Nugent, John (DNB00)
|←Nugent, George||Dictionary of National Biography, 1885-1900, Volume 41
NUGENT, JOHN, fifth Earl of Westmeath (1672–1754), born in 1672, was third son of Christopher Nugent, lord Delvin, grandson of Richard, second earl of Westmeath [q. v.], and younger brother of Thomas, fourth earl [q. v.] He was present as cadet in the horseguards of James II at the battle of the Boyne and at Limerick. In 1691 he withdrew, with the bulk of the Irish swordsmen, to France, and served as lieutenant to the ‘mestre-de-camp’ of the king's regiment of Irish horse on the coast and in Flanders till the peace of Ryswick in 1697. He was attached as reformed captain to Sheldon's regiment in February 1698, was present at the battle of Chiari in 1701, at the defence of Cremona and the battle of Luzzara in 1702. He served with the army of Flanders in 1704, and, having on 5 April 1705 obtained his captain's commission, fought under the French standard at Ramillies in 1706, at Oudenarde in 1708, and at Malplaquet in 1709. In 1712 he was present at the battle of Denain, and at the sieges of Douay and Quesnoy. He served with the army of Germany in 1713 and with that of the Lower Meuse in 1714, was promoted major of his regiment by brevet of 3 Jan. 1720, and on 15 Feb. 1721 was appointed ‘mestre-de-camp de cavalerie.’ He served at the siege of Kehl in 1733, at the attack of the lines of Etlingen and the siege of Philippsburg in 1734, and at the affair of Klausen in 1735. He became lieutenant-colonel of his regiment on 23 May 1736, and obtained rank as brigadier on 1 Jan. 1740. He served in Westphalia under Maréchal de Maillebois in 1741, and on the frontiers of Bohemia in 1742, and in Lower Alsace under Maréchal de Noailles in 1743. He was breveted maréchal-de-camp or major-general on 2 May 1744. He quitted the service in June 1748, and succeeded his brother Thomas as fifth Earl of Westmeath in 1752, but died in retirement at Nivelles in Brabant on 3 July 1754. He married Margaret, daughter of Count Molza of the duchy of Modena in Italy, and was succeeded by his son Thomas, sixth Earl of Westmeath, who conformed to the established religion, being the first protestant peer of his house.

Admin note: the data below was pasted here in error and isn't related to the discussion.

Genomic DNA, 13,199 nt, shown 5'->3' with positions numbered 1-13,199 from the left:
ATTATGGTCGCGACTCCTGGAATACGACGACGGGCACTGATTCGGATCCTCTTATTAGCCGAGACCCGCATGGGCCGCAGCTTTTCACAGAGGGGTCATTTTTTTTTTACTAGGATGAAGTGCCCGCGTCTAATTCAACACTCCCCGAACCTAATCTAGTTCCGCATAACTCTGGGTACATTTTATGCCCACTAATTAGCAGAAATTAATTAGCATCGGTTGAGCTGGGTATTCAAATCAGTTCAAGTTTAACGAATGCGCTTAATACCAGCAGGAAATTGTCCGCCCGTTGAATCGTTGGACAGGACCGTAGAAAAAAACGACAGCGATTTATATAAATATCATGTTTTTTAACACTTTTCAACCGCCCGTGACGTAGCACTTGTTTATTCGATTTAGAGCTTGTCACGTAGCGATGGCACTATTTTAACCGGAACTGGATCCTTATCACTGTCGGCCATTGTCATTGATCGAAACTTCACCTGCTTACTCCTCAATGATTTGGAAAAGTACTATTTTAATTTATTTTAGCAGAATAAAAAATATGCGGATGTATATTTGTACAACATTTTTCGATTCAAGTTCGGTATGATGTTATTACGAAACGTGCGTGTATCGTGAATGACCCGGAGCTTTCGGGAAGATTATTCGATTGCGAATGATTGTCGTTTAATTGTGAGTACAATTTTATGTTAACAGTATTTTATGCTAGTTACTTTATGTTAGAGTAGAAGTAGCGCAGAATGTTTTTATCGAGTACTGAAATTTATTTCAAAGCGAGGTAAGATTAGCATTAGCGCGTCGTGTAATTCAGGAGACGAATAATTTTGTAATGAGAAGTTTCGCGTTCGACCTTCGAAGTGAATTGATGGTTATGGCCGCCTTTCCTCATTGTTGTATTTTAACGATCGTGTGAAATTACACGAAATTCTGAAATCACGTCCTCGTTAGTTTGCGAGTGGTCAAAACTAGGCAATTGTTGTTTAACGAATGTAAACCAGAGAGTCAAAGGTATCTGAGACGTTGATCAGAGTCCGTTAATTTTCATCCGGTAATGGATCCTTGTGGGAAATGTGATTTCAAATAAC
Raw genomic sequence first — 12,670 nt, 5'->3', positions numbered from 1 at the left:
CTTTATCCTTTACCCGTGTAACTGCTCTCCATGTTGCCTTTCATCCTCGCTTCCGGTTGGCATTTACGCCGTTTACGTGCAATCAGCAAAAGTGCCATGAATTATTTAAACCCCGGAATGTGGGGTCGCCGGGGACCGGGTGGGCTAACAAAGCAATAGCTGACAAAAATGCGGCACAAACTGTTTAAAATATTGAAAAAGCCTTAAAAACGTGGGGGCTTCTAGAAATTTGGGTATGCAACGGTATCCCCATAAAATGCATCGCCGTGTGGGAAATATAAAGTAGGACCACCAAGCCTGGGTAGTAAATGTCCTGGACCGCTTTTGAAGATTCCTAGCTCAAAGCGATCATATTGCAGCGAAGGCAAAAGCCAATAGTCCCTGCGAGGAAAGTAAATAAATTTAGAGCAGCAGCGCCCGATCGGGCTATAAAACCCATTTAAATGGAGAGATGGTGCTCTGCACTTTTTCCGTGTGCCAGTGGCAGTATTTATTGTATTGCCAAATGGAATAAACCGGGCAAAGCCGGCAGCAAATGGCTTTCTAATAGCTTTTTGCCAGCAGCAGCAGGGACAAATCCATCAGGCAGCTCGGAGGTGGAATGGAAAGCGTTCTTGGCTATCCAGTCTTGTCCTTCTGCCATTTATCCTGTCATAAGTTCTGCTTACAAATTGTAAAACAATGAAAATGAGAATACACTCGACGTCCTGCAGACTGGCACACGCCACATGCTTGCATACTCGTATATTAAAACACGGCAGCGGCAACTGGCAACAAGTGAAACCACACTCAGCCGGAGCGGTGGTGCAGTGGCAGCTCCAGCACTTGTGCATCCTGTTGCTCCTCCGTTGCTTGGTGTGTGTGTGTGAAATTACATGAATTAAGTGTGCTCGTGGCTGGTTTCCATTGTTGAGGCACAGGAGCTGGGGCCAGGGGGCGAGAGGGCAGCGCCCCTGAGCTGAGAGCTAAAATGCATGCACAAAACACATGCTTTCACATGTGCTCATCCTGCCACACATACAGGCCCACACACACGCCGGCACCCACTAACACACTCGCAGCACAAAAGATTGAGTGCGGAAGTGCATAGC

[Pinard's Chronologie Historique-Militaire, vii. 208; O'Callaghan's Irish Brigades, Glasgow, 1870, p. 500; Lodge's Peerage, ed. Archdall, i. 248.]